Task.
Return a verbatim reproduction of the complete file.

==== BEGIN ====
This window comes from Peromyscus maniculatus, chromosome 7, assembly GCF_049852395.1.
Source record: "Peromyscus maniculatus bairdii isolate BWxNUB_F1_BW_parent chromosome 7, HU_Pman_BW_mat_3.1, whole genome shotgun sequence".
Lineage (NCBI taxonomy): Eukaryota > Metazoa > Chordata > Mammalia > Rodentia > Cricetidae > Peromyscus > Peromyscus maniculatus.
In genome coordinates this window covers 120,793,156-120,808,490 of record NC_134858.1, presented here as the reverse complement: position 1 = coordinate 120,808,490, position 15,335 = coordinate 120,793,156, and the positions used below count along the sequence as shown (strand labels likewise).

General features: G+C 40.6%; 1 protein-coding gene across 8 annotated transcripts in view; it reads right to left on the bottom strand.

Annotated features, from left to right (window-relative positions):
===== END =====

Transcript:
This window comes from Peromyscus maniculatus, chromosome 7, assembly GCF_049852395.1.
Source record: "Peromyscus maniculatus bairdii isolate BWxNUB_F1_BW_parent chromosome 7, HU_Pman_BW_mat_3.1, whole genome shotgun sequence".
Lineage (NCBI taxonomy): Eukaryota > Metazoa > Chordata > Mammalia > Rodentia > Cricetidae > Peromyscus > Peromyscus maniculatus.
In genome coordinates this window covers 120,793,156-120,808,490 of record NC_134858.1, presented here as the reverse complement: position 1 = coordinate 120,808,490, position 15,335 = coordinate 120,793,156, and the positions used below count along the sequence as shown (strand labels likewise).

General features: G+C 40.6%; 1 protein-coding gene across 8 annotated transcripts in view; it reads right to left on the bottom strand.

Annotated features, from left to right (window-relative positions):